Posted by: Jim Cicconi on June 6, 2014 at 10:15 am
I saw last month’s House Commerce hearing with Chairman Wheeler and was struck once again by the animated discussion revolving around “paid prioritization,” “fast lanes/slow lanes,” and Section 706 authority versus Title II regulation. The debate feels a bit like the movie Groundhog Day… we’ve all been here before. And just as in 2010, there doesn’t seem to be a common understanding of “paid prioritization,” the FCC’s 706 authority, or the scope of Title II regulation.
So, if you don’t mind, I’d like to cut through some of the current debate by starting with the common understandings we all reached in 2010 after years of argument. Let’s begin with “paid prioritization.” According to Free Press, there were three troubling “discriminatory business models” that could create fast lanes and slow lanes on the Internet:
• “Pay-for-Play” – where an ISP might refuse to carry content unless the content company pays them “additional fees above normal transit costs.”
• “Pay-for-Priority” – where edge providers might pay ISPs for prioritizing traffic on the consumer’s broadband Internet access service.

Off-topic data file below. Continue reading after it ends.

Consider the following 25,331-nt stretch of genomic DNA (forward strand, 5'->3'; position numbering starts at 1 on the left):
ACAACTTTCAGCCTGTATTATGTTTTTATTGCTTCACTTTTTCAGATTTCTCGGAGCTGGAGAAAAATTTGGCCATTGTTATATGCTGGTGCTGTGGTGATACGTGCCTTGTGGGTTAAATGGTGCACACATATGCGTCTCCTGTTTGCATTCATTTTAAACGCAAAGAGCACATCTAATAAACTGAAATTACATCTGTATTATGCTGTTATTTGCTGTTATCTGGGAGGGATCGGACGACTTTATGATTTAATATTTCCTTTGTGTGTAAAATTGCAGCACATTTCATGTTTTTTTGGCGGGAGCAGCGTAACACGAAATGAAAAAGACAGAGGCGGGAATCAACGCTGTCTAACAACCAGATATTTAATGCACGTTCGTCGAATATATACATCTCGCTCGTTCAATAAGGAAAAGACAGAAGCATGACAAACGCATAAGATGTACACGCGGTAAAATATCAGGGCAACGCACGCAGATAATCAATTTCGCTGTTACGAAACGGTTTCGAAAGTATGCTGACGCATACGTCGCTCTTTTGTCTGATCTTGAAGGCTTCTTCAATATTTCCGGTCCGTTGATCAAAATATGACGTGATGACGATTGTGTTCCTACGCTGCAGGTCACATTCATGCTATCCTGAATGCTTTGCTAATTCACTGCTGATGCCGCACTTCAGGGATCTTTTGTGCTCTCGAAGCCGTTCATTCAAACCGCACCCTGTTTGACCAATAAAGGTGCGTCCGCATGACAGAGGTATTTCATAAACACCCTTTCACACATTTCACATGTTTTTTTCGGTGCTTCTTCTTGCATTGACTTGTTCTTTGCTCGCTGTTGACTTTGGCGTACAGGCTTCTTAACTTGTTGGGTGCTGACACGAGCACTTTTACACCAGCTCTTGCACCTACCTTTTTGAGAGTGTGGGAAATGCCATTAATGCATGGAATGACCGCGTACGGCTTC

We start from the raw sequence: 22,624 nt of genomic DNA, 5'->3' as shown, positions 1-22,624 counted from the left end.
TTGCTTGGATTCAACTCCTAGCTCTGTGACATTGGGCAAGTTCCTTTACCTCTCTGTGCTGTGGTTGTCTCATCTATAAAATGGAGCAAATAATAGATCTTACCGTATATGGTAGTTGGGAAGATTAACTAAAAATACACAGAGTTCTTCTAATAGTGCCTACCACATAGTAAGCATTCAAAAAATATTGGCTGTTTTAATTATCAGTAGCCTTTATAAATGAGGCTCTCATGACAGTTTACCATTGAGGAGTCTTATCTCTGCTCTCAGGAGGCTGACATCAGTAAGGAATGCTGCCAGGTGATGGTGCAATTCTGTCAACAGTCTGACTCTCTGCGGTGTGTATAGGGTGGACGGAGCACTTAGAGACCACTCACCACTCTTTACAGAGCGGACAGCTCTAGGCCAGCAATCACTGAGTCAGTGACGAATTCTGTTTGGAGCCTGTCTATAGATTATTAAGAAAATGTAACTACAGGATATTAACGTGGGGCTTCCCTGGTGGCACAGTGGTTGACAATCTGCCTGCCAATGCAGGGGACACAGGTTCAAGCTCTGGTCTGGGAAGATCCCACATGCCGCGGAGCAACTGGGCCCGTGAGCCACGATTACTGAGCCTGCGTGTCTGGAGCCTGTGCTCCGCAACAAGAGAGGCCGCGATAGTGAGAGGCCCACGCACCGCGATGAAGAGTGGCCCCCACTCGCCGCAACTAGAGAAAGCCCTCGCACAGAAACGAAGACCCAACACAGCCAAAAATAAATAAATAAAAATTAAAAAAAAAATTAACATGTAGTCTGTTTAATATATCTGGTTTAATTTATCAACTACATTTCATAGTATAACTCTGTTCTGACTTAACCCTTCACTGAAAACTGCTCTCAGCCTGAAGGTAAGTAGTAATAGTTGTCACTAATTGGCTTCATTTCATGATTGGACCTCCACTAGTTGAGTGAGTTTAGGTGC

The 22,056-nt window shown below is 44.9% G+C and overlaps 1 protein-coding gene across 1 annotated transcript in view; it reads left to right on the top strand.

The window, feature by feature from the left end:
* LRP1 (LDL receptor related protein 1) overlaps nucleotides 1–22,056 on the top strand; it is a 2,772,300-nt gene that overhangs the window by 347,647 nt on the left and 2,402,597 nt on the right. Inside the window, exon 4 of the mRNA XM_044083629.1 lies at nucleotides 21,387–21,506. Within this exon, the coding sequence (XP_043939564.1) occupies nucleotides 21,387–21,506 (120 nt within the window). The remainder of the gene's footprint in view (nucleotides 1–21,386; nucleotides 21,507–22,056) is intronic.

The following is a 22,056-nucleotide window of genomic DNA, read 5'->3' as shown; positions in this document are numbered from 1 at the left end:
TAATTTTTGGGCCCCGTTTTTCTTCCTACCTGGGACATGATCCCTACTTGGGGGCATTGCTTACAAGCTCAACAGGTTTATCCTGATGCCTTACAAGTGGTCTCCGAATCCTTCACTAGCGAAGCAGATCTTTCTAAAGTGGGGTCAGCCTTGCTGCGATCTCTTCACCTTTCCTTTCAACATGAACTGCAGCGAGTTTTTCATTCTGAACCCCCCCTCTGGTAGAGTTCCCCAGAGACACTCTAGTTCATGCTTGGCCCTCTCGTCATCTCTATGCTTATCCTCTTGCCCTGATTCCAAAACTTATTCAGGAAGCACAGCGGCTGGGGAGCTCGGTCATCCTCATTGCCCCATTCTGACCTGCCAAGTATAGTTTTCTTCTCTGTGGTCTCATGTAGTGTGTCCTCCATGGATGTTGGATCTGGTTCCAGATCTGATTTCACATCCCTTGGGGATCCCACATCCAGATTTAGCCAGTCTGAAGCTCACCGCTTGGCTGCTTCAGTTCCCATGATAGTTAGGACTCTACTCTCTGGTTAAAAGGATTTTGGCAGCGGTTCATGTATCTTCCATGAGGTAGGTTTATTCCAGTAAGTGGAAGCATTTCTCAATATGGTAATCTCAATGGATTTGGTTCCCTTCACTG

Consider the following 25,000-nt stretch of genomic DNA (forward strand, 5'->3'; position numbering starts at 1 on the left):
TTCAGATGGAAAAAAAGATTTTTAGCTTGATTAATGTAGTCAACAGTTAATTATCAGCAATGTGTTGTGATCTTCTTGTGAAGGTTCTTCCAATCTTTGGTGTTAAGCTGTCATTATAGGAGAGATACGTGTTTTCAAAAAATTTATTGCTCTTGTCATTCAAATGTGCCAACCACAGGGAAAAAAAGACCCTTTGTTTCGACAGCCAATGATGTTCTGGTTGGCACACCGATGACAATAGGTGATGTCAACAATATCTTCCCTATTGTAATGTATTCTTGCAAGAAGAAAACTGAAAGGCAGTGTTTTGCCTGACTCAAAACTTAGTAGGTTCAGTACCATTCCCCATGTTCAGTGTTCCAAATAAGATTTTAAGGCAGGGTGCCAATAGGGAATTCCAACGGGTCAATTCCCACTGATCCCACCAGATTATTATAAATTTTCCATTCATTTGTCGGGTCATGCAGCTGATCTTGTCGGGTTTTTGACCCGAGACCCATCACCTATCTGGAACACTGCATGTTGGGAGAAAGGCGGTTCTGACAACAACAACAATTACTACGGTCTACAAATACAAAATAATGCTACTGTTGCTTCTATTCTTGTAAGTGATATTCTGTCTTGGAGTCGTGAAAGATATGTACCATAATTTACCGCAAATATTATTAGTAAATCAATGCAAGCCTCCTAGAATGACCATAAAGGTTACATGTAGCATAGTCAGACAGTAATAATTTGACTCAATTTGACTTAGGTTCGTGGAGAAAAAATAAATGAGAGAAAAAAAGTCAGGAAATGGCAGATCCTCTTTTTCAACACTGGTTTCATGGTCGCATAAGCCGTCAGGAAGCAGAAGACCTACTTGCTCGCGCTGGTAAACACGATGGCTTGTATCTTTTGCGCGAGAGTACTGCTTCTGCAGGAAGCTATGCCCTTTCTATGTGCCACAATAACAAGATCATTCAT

• “Vertical Prioritization” – where an ISP might prioritize its own vertical content and services on the user’s broadband Internet access service.
In 2010, many of us noted that the net neutrality debate revolved around unlikely hypotheticals, not any actual, pending or contemplated actions. Mind you, not a single ISP then or now has asserted a desire or right to engage in any of these practices to create “fast lanes and slow lanes.” AT&T certainly has no plans or intent to change its position on this.
Once we were able to ground the net neutrality debate in facts and a common understanding of the problem we were trying to solve, the result was the 2010 FCC Order, which created rules the Commission asserted would virtually ban such services. AT&T, and nearly every other ISP, supported those rules. In addition, pursuant to a transparency rule — which was affirmed by the Verizon court — every ISP posted on their websites Statements of Broadband Practices demonstrating their compliance with the FCC rules (ours can be found here). Pursuant to the Verizon opinion, the FCC can enforce those statements and require ISPs to perform their network management consistent with them. More recently, as part of pending mergers, Comcast, Time Warner Cable and AT&T reinforced those commitments by promising to continue operating our networks consistent with the 2010 Rules and our current Statements of Broadband Practices, which, again, the FCC can require us to follow.